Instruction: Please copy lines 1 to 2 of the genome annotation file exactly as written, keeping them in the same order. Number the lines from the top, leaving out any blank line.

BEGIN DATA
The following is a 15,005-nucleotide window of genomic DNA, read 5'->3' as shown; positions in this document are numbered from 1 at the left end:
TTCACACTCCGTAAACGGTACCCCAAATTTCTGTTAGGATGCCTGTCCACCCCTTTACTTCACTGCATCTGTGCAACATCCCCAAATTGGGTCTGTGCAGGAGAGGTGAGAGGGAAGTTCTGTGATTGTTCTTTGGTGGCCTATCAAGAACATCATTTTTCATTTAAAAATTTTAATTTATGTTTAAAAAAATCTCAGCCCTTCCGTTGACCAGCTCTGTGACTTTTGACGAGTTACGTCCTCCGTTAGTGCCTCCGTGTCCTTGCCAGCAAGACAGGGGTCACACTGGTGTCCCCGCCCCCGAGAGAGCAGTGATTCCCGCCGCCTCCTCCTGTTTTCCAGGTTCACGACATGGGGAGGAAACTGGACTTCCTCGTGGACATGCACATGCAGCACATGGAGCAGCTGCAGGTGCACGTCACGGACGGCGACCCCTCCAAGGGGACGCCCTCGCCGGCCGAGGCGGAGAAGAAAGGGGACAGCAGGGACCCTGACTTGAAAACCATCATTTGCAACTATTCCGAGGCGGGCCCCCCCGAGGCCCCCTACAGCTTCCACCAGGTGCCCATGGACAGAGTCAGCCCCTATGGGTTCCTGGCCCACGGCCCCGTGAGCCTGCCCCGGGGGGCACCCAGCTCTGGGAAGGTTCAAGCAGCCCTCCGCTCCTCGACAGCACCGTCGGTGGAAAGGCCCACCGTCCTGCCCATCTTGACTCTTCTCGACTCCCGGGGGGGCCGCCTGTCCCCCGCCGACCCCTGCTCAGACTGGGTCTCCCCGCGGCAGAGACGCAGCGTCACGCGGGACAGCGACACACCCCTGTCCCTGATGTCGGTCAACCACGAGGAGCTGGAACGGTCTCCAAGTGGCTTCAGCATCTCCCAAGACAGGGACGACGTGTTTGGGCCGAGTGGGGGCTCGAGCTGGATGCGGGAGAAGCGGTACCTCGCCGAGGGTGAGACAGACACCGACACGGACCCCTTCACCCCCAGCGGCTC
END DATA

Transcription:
The following is a 15,005-nucleotide window of genomic DNA, read 5'->3' as shown; positions in this document are numbered from 1 at the left end:
TTCACACTCCGTAAACGGTACCCCAAATTTCTGTTAGGATGCCTGTCCACCCCTTTACTTCACTGCATCTGTGCAACATCCCCAAATTGGGTCTGTGCAGGAGAGGTGAGAGGGAAGTTCTGTGATTGTTCTTTGGTGGCCTATCAAGAACATCATTTTTCATTTAAAAATTTTAATTTATGTTTAAAAAAATCTCAGCCCTTCCGTTGACCAGCTCTGTGACTTTTGACGAGTTACGTCCTCCGTTAGTGCCTCCGTGTCCTTGCCAGCAAGACAGGGGTCACACTGGTGTCCCCGCCCCCGAGAGAGCAGTGATTCCCGCCGCCTCCTCCTGTTTTCCAGGTTCACGACATGGGGAGGAAACTGGACTTCCTCGTGGACATGCACATGCAGCACATGGAGCAGCTGCAGGTGCACGTCACGGACGGCGACCCCTCCAAGGGGACGCCCTCGCCGGCCGAGGCGGAGAAGAAAGGGGACAGCAGGGACCCTGACTTGAAAACCATCATTTGCAACTATTCCGAGGCGGGCCCCCCCGAGGCCCCCTACAGCTTCCACCAGGTGCCCATGGACAGAGTCAGCCCCTATGGGTTCCTGGCCCACGGCCCCGTGAGCCTGCCCCGGGGGGCACCCAGCTCTGGGAAGGTTCAAGCAGCCCTCCGCTCCTCGACAGCACCGTCGGTGGAAAGGCCCACCGTCCTGCCCATCTTGACTCTTCTCGACTCCCGGGGGGGCCGCCTGTCCCCCGCCGACCCCTGCTCAGACTGGGTCTCCCCGCGGCAGAGACGCAGCGTCACGCGGGACAGCGACACACCCCTGTCCCTGATGTCGGTCAACCACGAGGAGCTGGAACGGTCTCCAAGTGGCTTCAGCATCTCCCAAGACAGGGACGACGTGTTTGGGCCGAGTGGGGGCTCGAGCTGGATGCGGGAGAAGCGGTACCTCGCCGAGGGTGAGACAGACACCGACACGGACCCCTTCACCCCCAGCGGCTC